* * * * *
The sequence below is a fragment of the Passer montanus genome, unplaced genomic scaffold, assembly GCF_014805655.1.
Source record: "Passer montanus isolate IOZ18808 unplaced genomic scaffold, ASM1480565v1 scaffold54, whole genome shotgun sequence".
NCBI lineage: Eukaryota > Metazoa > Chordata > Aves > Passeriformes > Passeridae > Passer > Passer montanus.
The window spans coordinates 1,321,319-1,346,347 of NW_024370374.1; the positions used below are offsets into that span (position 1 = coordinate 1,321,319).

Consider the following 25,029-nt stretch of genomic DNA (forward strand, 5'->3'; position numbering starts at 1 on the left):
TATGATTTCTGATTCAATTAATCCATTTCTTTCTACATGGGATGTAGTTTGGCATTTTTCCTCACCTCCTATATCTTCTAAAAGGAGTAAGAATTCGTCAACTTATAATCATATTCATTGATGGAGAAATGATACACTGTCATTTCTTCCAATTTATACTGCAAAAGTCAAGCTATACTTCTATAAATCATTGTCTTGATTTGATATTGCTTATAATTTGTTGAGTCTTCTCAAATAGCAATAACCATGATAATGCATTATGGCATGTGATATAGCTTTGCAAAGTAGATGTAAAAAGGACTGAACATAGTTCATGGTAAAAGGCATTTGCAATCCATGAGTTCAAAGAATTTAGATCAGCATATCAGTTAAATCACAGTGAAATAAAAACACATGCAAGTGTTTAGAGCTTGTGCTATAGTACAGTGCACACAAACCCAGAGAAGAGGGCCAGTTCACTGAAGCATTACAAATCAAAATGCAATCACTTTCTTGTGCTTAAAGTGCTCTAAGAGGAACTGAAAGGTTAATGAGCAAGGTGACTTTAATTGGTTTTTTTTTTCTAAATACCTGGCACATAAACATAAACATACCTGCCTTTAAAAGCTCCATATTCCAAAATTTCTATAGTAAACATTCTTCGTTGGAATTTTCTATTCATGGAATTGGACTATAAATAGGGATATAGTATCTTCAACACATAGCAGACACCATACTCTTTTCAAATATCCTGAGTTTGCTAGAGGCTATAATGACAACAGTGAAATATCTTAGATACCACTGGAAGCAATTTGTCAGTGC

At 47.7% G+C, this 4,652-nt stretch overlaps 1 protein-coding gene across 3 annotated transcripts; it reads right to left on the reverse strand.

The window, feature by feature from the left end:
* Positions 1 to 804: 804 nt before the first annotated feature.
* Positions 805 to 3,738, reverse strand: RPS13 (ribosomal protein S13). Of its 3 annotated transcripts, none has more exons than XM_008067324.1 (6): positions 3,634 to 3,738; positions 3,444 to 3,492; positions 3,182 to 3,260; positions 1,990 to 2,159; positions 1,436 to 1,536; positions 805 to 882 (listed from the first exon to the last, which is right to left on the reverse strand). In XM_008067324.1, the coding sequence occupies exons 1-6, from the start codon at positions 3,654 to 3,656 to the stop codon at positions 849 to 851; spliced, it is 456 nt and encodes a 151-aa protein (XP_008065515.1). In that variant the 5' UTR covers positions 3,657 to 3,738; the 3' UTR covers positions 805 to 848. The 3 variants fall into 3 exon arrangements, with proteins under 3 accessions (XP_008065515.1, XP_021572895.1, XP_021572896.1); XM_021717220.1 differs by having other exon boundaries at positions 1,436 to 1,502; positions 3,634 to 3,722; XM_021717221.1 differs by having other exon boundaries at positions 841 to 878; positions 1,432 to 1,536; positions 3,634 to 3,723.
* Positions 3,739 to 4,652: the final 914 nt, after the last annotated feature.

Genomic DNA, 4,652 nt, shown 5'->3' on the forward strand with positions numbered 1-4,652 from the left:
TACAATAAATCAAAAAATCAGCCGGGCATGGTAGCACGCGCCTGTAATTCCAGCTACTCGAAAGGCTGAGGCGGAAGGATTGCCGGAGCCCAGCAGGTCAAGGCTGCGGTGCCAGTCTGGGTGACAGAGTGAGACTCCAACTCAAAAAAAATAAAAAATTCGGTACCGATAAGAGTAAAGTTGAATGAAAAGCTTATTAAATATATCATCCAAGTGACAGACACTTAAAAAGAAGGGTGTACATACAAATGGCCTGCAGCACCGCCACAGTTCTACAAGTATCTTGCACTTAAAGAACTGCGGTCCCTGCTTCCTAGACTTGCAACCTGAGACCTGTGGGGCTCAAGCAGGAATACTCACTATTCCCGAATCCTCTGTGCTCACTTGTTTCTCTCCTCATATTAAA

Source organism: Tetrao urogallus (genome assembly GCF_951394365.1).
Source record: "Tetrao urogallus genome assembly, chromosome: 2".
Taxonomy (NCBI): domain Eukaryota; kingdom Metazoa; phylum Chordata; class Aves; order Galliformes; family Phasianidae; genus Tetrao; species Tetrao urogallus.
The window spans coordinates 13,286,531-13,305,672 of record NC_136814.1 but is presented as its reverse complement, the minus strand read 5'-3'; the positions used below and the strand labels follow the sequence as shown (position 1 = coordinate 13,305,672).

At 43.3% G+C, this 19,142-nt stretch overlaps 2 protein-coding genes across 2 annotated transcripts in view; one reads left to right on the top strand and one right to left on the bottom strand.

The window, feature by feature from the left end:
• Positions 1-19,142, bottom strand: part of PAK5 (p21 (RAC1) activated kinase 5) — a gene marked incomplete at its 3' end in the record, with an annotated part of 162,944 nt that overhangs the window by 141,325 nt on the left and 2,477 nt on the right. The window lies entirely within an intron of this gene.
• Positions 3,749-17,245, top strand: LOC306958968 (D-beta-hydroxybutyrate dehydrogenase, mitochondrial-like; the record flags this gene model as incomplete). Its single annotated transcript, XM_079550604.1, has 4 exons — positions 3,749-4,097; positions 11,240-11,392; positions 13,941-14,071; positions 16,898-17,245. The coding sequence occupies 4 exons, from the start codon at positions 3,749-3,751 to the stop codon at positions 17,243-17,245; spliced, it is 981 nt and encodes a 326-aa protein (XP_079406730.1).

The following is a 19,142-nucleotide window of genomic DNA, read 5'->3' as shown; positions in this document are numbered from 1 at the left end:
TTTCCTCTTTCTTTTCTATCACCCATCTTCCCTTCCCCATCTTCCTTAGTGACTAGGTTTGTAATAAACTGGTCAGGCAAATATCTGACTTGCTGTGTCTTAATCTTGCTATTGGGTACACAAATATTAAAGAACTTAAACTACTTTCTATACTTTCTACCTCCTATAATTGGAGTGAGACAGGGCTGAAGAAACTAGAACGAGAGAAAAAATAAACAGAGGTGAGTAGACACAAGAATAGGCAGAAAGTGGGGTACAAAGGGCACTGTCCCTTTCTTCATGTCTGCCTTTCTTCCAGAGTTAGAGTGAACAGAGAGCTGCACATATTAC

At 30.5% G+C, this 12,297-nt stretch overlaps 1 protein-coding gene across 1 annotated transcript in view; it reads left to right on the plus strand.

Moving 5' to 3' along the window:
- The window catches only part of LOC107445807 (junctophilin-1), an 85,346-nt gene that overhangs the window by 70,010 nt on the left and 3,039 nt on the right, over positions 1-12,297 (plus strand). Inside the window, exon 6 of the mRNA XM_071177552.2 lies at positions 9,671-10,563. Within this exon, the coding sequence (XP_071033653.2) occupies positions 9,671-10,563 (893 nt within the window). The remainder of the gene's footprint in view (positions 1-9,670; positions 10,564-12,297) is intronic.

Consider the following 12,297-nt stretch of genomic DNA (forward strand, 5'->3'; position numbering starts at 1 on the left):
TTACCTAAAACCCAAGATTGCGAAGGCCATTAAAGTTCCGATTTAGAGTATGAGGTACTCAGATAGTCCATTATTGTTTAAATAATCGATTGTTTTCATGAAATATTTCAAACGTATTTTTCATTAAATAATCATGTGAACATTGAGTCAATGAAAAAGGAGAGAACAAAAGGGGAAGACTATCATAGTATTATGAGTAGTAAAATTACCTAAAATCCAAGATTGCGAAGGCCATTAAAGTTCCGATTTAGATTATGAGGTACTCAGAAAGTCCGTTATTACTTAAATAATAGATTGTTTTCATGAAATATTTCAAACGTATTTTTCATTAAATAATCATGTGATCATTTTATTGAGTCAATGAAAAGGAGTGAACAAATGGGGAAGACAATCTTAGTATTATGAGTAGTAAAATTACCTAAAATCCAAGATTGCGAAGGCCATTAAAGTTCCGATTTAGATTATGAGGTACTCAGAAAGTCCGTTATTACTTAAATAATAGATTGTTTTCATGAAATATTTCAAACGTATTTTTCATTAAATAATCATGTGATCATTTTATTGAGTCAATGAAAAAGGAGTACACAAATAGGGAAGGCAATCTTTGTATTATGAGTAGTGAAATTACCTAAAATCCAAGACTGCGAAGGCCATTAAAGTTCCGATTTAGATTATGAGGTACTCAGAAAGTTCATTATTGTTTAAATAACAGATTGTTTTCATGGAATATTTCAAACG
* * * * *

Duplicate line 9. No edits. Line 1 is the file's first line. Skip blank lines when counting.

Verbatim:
* Positions 1 to 804: 804 nt before the first annotated feature.